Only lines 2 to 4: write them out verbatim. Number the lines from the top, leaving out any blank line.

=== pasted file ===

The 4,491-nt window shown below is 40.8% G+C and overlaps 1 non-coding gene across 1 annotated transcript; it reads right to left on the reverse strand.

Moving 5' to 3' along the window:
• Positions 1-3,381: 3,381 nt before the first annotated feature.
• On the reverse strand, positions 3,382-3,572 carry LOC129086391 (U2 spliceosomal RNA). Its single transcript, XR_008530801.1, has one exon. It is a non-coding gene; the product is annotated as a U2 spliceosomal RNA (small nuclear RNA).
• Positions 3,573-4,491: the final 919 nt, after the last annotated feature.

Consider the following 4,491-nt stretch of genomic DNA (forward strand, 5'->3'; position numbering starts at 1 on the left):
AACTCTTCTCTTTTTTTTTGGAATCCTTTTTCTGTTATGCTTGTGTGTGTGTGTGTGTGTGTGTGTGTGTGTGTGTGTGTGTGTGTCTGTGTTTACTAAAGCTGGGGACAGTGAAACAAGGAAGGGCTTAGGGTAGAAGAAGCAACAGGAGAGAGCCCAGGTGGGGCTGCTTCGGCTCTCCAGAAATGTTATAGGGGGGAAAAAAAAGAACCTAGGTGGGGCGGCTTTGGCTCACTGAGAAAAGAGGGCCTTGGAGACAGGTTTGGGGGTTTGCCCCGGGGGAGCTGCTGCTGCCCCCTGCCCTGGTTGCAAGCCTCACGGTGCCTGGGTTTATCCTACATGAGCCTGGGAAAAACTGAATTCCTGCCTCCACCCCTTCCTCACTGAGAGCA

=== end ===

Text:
Moving 5' to 3' along the window:
• Positions 1-3,381: 3,381 nt before the first annotated feature.
• On the reverse strand, positions 3,382-3,572 carry LOC129086391 (U2 spliceosomal RNA). Its single transcript, XR_008530801.1, has one exon. It is a non-coding gene; the product is annotated as a U2 spliceosomal RNA (small nuclear RNA).